Search This Blog

Wednesday, April 27, 2011

Seven Things...

Not me but I wish it was! Image by magic74 via Flickr.

Tracey at Quiet Paws has kindly tagged me with the Versatile Blogger Award - thanks so much Tracey! As part of the deal I'm to share seven things about myself and I'd like to tag Estelle, Katie and Rachele if they'd care to play along too.

Here goes...

1. I used to be a flamenco dance addict. Before I had children I used to train three times a week and did several masterclasses with international teachers. Words cannot express how much I miss it.

2. I've never been to the snow.

3. When I was little I really, really wanted to be a witch - pointy hat, black dress, cat and broom - the whole shebang.

4. I only eat eggs when they are mixed together (fritatta, scrambled, in cakes) never when they are separate (fried, poached, boiled).

5. I tend to make up words when I'm in full flight. I find that if I deliver them with enough gusto most people don't seem to mind.

6. I trained to be an archaeologist.

7. I'm always on the look out for signs and omens. I hadn't seen my flamenco teacher for 7 years and this week I ran into her twice (see No.1!)

So there you go, seven random facts about what makes me me. Hope you all had a lovely Easter...

Friday, April 22, 2011

Food, family and fun...

Image via

Image via

Image via

One of the things I love most about Easter is the tradition and symbolism surrounding the food we share - hot cross buns and fish on Good Friday, lamb on Sunday and, of course, all those chocolate eggs. There is something so comforting about preparing and eating the same food at the same time of year, year in, year out. It gives the year a certain rhythm, allows us to look back and compare with other Easters and gives us the chance to pass family traditions on to the next generation. This week I discovered three beautiful new Australian cookbooks, that in their own individual ways, gave me a privileged insight into the way in which food traditions have shaped other people's family lives.

When I first saw Keepsakes, Recipes, Momentos, Miscellany by Frances Hansen it was love at first sight. This exquisite book is so much more than a cookbook. Nestled among beautiful drawings, painting, photographs and collages are handwritten and typed recipes collected by Hansen and her family. The original book was made by Hansen for her sister's wedding and although it is an intensely personal book in one way, its evocation of food and family in 1970s Australia and New Zealand really struck a chord with me.

Similarly, while Teresa Oates and Angela Villella wrote Mangia! Mangia!: Authentic Italian Food Rituals and Family Recipes to honour and preserve the food traditions of their Italian parents and grandparents, there is so much in this book for the rest of us to enjoy. The book is teeming with stories, personal photographs and family recipes and lovingly descibes important annual rituals such as preparing and bottling the passata, preserving the olives and making your own proscuitto and salami.

And then there is the delightful, My Grandma's Kitchen by Louise Fulton Keats. This gorgeous children's book features bright illustrations, a sweet story about cooking with Grandma and a selection of never-fail recipes to inspire the little ones. As if that wasn't enough, the Grandma in question is none other than Australia's original domestic goddess, Margaret Fulton (the author is her grand-daughter) so you can be sure that the recipes are tried and true!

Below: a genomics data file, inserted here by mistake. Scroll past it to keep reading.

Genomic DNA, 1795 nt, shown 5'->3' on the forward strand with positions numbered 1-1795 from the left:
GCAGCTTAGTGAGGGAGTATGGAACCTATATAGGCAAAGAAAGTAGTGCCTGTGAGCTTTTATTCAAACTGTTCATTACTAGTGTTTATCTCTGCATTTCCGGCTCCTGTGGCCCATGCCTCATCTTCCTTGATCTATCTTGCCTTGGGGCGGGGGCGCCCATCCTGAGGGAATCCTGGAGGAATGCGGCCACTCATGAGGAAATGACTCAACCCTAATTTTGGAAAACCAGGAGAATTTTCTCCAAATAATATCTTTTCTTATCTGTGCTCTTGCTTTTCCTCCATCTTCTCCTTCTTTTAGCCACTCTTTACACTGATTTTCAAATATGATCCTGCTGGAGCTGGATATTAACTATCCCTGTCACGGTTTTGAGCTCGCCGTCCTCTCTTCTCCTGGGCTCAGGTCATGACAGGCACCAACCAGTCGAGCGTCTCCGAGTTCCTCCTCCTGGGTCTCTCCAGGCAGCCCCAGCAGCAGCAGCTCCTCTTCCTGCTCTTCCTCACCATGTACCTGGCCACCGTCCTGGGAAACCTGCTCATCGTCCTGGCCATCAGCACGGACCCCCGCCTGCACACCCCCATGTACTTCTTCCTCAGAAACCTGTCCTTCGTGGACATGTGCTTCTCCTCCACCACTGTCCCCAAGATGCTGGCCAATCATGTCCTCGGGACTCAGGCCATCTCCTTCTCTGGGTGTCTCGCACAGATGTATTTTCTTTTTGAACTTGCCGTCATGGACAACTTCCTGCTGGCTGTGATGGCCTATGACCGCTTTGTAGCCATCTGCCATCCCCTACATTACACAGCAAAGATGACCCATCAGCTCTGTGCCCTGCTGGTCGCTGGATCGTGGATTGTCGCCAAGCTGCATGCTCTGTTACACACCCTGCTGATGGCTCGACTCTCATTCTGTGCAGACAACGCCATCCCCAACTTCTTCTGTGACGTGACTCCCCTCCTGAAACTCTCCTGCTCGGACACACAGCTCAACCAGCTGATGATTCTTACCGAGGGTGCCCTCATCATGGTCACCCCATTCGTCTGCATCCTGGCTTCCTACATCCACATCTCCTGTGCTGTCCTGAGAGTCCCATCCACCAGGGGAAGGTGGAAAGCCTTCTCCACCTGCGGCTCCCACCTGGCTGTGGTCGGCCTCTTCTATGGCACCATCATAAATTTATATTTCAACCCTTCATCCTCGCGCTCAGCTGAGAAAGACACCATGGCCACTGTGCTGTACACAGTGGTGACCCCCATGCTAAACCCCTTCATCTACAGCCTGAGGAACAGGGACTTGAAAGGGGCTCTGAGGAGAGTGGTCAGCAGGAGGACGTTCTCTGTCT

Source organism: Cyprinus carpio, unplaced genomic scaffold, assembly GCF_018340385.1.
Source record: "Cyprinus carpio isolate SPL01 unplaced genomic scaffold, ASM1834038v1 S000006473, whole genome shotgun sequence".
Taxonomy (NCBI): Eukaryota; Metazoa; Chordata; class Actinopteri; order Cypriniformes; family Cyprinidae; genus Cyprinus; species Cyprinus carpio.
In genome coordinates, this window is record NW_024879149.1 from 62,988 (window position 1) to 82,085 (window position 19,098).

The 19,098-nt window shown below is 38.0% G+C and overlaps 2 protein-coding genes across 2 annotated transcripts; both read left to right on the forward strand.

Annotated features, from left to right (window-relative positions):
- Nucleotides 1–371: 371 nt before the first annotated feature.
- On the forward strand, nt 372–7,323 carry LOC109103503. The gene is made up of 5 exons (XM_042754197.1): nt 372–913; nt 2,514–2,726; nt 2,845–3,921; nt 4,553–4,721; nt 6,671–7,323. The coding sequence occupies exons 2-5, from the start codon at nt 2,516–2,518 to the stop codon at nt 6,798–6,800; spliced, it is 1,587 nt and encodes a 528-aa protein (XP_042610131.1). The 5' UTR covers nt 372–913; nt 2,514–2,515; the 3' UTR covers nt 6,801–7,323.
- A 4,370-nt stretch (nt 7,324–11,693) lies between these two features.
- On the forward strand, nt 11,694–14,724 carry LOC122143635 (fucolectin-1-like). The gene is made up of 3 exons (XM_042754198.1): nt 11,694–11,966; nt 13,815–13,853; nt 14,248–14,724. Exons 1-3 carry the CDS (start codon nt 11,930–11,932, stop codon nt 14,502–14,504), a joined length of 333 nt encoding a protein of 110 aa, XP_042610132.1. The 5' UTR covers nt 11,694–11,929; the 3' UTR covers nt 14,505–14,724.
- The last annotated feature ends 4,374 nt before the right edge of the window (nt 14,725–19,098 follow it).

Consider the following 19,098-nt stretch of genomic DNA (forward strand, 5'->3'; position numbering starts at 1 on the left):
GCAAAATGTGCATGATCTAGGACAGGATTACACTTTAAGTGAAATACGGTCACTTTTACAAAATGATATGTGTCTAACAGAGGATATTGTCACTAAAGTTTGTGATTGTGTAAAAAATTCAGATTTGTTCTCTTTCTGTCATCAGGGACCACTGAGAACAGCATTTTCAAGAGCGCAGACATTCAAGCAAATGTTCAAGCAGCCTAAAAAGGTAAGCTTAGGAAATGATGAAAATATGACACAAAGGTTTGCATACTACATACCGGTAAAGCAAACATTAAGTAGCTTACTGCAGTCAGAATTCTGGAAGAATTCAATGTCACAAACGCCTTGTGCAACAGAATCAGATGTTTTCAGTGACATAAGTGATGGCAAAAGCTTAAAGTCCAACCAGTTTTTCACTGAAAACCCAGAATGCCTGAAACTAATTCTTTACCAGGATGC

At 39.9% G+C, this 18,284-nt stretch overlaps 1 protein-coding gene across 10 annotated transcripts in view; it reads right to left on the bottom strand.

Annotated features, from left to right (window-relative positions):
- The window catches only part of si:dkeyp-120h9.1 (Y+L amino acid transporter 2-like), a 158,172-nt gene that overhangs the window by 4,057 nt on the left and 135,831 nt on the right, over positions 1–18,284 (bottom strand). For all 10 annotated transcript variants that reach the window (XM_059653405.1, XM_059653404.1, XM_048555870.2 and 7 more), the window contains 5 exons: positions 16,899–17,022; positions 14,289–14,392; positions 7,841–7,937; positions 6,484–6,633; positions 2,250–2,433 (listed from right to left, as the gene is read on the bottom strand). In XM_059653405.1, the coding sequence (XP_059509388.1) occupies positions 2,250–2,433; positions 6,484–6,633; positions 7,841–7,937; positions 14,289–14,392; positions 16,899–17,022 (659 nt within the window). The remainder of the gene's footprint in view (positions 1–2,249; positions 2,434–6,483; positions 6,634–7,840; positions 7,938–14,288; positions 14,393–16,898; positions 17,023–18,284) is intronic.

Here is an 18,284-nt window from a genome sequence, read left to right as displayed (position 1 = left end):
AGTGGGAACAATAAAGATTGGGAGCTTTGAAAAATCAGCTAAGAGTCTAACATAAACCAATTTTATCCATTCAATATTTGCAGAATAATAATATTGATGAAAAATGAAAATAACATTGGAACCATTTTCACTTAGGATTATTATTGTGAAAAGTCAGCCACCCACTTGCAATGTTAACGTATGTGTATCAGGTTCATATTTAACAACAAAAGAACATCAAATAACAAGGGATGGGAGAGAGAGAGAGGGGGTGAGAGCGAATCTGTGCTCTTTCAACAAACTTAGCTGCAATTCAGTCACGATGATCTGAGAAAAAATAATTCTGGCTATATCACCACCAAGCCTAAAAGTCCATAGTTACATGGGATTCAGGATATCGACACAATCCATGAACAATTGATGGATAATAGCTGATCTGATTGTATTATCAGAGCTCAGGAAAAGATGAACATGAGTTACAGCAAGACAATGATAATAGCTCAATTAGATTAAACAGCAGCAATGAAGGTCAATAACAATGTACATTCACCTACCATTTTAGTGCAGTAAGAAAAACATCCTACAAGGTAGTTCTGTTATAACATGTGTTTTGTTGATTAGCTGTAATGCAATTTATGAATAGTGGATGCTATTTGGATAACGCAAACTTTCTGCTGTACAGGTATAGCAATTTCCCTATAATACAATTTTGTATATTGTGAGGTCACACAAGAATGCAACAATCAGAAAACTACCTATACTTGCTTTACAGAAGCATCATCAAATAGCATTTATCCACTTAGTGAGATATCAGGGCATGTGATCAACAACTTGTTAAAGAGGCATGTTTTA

May you and your family enjoy many happy hours around the table this Easter...

Saturday, April 16, 2011

The Year of Reading Backwards - Book 2: 'The Woman In White', 1860

Image via Yowser! What can I say about Wilkie Collins' The Woman in White except that it's a cracking good read? If you like a bit of 19th century mystery, madness and mistaken identity then this is the book for you. The story was first published in weekly installments in Charles Dicken's, All The Year Round before its publication as a novel in three volumes in 1860. As you would expect from a story that originated as a serial there are plenty of twists and turns and cliff-hanger moments both large and small. The book also features the redoubtable Marion Halcombe (the very antithesis of all those silly, simpering 19th century heroines) and the wonderfully vainglorious villian, Count Fosco. I'd read the book again just to feel Marion's righteous indignation and to re-acquaint myself with the charmingly manipulative Fosco and his pet canaries and white mice. Intrigued? If you haven't already had the pleasure (or should I say thrill?) maybe this is one to put on your list... Next books in The Year of Reading Backwards take me firmly back into the 20th century as I tackle George Orwell's 'Animal Farm' and 'Nineteen Eighty Four'. Sorry about the lack of paragraphs - can't seem to change the spacing!

Wednesday, April 13, 2011

Link love...

Image via Etsy

Autumn is here, there's a chill in the air and Henry has decided that 5am is an appropriate time to get up every morning. To say I'm a bit sleep deprived would be an understatement. I'm seriously thinking about just getting up and dressed at 5 and being done with it rather than pleading, begging and coaxing Henry back to sleep (with very little success). Maybe I could use the time to find some more gems like these ones...

Thursday, April 7, 2011

War Horse...

This week I've been fascinated by the amazing puppetry of the Handspring Puppet Company - the powerhouse behind the award-winning theatre production, War Horse. If you don't have time to watch the whole thing, scoot through to about the 10 minute mark to see the horse in action - it will take your breath away.